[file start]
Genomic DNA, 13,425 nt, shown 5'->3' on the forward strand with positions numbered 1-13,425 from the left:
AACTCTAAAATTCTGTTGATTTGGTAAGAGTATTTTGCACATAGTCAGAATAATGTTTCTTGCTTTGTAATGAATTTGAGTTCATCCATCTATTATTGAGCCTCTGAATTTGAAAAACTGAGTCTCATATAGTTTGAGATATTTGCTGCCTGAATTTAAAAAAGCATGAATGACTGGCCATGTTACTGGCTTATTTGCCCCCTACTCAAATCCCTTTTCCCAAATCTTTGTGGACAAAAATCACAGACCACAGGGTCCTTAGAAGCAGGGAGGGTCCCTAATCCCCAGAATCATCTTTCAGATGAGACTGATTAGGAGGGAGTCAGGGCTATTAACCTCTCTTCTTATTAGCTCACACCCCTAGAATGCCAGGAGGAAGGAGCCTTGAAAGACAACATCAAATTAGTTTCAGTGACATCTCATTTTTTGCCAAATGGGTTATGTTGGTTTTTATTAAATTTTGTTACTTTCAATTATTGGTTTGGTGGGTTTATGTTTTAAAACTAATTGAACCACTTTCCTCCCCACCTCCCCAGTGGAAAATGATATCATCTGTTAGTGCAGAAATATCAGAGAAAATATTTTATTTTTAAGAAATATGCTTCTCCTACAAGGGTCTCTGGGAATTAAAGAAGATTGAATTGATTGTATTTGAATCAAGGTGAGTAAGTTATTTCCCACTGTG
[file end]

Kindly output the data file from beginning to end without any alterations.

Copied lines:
Genomic DNA, 13,425 nt, shown 5'->3' on the forward strand with positions numbered 1-13,425 from the left:
AACTCTAAAATTCTGTTGATTTGGTAAGAGTATTTTGCACATAGTCAGAATAATGTTTCTTGCTTTGTAATGAATTTGAGTTCATCCATCTATTATTGAGCCTCTGAATTTGAAAAACTGAGTCTCATATAGTTTGAGATATTTGCTGCCTGAATTTAAAAAAGCATGAATGACTGGCCATGTTACTGGCTTATTTGCCCCCTACTCAAATCCCTTTTCCCAAATCTTTGTGGACAAAAATCACAGACCACAGGGTCCTTAGAAGCAGGGAGGGTCCCTAATCCCCAGAATCATCTTTCAGATGAGACTGATTAGGAGGGAGTCAGGGCTATTAACCTCTCTTCTTATTAGCTCACACCCCTAGAATGCCAGGAGGAAGGAGCCTTGAAAGACAACATCAAATTAGTTTCAGTGACATCTCATTTTTTGCCAAATGGGTTATGTTGGTTTTTATTAAATTTTGTTACTTTCAATTATTGGTTTGGTGGGTTTATGTTTTAAAACTAATTGAACCACTTTCCTCCCCACCTCCCCAGTGGAAAATGATATCATCTGTTAGTGCAGAAATATCAGAGAAAATATTTTATTTTTAAGAAATATGCTTCTCCTACAAGGGTCTCTGGGAATTAAAGAAGATTGAATTGATTGTATTTGAATCAAGGTGAGTAAGTTATTTCCCACTGTG